A lawsuit filed Tuesday by Planned Parenthood and the ACLU of Iowa seeks to block Iowa’s recently-passed “heartbeat” abortion law, one of the most restrictive abortion laws in the country.
The law, set to go into effect July 1, bans abortion once a fetal heartbeat is detected, generally about six weeks into a pregnancy—before some women know they’re pregnant. The “heartbeat” bill passed the Iowa House and Senate earlier this month and was signed by Iowa Gov. Kim Reynolds soon after.
In a statement, Planned Parenthood called the law “blatantly unconstitutional” and “extremely harmful to women.” The statement says that the lawsuit, filed in Iowa state court on behalf of plaintiffs Planned Parenthood of the Heartland, Dr. Jill Meadows, and The Emma Goldman Clinic of Iowa City, will invoke the authority of Roe v. Wade, which “guaranteed a woman’s constitutional right to access safe, legal abortion” 45 years ago.
“Today, we’re fighting back in court for every person’s individual rights and freedoms, which go to the heart of who we are as a country,” said Planned Parenthood Vice President Dawn Laguens, in a statement Tuesday. “This dangerous law decimates a woman’s right to control her life at the most basic level, including whether and when to become a parent.”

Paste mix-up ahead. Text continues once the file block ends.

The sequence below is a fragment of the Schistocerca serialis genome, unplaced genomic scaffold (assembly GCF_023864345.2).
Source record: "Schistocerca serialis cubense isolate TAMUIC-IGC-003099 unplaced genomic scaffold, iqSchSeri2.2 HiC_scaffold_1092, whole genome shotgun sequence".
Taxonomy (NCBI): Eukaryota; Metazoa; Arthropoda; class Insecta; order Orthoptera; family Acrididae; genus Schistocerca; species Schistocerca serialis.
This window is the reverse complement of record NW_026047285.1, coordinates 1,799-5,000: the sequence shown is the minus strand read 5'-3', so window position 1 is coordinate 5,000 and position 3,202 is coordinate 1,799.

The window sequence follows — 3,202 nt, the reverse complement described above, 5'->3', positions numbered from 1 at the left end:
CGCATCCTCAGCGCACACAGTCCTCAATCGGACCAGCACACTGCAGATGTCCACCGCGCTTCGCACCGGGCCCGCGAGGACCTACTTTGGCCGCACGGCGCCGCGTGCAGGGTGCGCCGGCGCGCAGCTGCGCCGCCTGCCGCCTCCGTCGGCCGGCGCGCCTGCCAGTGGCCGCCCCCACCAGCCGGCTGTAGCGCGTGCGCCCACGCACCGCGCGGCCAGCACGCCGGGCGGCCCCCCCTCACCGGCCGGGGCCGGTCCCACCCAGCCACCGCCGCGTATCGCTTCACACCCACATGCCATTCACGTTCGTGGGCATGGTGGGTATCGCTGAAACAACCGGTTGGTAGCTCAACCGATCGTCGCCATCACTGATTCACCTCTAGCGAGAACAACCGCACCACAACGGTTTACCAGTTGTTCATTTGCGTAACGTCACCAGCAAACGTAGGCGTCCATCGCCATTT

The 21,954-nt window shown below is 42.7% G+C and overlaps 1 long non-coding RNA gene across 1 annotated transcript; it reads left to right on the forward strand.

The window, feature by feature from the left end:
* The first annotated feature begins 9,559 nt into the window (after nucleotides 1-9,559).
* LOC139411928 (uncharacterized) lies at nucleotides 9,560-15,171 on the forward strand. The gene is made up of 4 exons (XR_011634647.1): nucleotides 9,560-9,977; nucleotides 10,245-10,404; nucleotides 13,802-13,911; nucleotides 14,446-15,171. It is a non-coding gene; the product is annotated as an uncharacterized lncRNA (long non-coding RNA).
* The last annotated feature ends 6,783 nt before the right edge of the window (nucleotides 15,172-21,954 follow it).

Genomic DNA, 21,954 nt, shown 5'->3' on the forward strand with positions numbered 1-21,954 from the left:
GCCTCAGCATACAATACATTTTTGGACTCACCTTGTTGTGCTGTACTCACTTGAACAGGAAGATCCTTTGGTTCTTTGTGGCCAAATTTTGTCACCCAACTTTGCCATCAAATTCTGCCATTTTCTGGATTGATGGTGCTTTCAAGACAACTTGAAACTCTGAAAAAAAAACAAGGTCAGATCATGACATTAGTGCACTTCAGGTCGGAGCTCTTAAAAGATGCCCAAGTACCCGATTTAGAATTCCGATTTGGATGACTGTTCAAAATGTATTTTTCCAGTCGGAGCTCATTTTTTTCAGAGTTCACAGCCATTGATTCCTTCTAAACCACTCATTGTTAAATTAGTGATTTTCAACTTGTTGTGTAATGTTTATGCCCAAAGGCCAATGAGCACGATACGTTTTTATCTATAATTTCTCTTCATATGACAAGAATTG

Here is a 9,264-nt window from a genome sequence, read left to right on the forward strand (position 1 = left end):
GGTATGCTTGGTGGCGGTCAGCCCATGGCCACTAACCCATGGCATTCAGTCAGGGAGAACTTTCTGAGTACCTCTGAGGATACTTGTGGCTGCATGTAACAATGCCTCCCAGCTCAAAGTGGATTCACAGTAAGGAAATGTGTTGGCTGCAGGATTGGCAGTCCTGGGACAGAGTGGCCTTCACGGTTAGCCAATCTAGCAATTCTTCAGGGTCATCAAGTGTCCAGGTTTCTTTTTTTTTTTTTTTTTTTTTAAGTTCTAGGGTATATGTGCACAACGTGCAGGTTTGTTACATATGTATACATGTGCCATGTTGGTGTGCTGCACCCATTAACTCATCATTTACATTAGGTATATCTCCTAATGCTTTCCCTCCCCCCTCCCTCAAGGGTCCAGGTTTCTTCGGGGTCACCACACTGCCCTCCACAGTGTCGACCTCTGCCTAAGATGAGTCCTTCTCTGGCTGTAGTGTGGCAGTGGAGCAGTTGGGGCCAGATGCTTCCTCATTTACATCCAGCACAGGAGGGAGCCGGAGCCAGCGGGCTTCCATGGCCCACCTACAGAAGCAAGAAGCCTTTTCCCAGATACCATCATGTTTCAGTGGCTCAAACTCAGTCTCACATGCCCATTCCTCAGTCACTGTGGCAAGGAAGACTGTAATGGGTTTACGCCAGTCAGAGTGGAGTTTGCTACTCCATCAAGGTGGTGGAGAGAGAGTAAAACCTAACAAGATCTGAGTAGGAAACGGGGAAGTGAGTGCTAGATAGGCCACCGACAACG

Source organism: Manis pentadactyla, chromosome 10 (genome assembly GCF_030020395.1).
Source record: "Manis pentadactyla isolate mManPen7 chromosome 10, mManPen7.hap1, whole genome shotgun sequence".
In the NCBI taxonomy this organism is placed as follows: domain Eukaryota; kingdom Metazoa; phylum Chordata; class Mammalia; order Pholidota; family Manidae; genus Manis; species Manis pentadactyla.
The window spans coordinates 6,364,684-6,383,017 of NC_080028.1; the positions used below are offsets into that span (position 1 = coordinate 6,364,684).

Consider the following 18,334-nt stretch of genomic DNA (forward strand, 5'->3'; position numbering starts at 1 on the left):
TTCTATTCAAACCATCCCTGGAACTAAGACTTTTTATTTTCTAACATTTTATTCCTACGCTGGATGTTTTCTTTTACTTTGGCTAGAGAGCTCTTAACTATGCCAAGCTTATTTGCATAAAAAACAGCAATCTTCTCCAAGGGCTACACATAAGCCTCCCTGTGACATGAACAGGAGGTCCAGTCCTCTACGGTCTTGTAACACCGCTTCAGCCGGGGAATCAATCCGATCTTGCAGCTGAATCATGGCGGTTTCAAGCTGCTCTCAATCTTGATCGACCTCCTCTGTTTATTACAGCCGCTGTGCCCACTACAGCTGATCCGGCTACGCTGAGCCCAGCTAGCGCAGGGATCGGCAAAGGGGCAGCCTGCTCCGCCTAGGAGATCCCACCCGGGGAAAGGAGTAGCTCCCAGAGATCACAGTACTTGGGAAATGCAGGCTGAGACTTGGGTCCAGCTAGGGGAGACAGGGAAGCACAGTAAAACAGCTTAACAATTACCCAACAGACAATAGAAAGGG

On the day Reynolds signed the bill, she said she anticipated it would “likely be challenged in court, and that courts may even put a hold on the law until it reaches the Supreme Court.” Despite the legal challenges, she said, “This is about life; I am not going to back down from who I am or what I believe in.” Some Iowa Republicans have gone even further, saying they hoped the law would be challenged as a route toward a Supreme Court case that could overturn Roe v. Wade.
“Today we will begin this journey as Iowa becomes ground zero nationally for the life movement and the starting line back to the Supreme Court,” said Sen. Rick Bertrand (R-Sioux City) during a floor debate over the “heartbeat” bill earlier this month. “I believe this bill will be the vehicle that will ultimately provide change and provide the opportunity to overturn Roe v. Wade.”
Similar lawsuits are underway in Mississippi, which passed a ban on abortion after 15 weeks, and Kentucky, which banned abortions after 11 weeks.